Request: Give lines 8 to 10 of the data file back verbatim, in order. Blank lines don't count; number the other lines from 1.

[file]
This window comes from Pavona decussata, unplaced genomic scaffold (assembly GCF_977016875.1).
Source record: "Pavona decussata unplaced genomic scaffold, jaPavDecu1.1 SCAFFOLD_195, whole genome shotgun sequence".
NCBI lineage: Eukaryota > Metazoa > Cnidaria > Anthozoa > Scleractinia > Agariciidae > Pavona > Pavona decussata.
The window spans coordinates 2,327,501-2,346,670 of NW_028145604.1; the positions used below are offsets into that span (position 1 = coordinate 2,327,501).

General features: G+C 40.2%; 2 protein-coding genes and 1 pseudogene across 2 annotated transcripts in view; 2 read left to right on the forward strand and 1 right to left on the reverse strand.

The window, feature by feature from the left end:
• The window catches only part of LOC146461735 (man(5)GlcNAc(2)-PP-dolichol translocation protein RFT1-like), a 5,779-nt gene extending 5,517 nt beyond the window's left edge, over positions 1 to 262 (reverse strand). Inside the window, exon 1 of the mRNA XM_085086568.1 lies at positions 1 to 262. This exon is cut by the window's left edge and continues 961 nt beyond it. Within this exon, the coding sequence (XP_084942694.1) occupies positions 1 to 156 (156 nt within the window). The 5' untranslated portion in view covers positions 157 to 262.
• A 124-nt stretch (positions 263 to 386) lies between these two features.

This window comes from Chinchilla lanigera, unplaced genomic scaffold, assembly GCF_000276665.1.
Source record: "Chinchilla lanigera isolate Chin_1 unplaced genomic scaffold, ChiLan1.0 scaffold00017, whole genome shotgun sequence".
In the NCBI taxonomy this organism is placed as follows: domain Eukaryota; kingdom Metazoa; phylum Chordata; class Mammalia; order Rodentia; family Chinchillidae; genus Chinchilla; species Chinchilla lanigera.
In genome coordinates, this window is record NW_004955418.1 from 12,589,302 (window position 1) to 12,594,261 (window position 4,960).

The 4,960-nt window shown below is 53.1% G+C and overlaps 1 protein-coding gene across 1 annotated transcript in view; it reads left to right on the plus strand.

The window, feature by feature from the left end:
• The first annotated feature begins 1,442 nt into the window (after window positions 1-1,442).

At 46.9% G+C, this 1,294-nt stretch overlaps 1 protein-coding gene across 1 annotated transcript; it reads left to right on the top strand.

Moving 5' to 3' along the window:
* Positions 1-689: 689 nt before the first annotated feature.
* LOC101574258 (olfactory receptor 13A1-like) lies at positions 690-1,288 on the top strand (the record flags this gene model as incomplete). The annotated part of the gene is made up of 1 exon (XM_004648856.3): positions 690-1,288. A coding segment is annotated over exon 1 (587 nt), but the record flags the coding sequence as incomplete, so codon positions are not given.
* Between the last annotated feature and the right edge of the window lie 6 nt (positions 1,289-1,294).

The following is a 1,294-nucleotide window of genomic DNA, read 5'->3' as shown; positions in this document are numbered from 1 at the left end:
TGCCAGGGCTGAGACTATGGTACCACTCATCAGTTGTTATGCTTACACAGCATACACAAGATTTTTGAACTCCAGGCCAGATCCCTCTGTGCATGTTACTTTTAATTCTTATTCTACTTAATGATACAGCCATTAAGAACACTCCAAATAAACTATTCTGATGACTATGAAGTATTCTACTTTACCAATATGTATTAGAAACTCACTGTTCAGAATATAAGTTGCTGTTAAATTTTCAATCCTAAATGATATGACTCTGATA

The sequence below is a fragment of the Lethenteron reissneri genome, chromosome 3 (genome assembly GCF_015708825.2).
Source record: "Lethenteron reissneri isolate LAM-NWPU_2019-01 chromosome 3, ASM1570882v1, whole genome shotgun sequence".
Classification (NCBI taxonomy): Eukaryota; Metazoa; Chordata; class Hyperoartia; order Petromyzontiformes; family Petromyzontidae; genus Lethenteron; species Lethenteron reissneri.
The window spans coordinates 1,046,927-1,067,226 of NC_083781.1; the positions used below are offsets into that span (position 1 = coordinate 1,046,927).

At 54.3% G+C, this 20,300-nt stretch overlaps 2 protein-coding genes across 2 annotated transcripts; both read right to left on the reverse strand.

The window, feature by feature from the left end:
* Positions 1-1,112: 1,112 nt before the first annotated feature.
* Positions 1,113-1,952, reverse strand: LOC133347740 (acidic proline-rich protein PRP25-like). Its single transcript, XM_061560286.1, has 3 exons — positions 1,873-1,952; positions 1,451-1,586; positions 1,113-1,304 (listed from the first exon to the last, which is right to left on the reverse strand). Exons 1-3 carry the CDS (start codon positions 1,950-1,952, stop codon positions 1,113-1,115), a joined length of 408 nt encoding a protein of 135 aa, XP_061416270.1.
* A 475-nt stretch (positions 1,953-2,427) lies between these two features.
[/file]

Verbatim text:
• A 124-nt stretch (positions 263 to 386) lies between these two features.

This window comes from Chinchilla lanigera, unplaced genomic scaffold, assembly GCF_000276665.1.
Source record: "Chinchilla lanigera isolate Chin_1 unplaced genomic scaffold, ChiLan1.0 scaffold00017, whole genome shotgun sequence".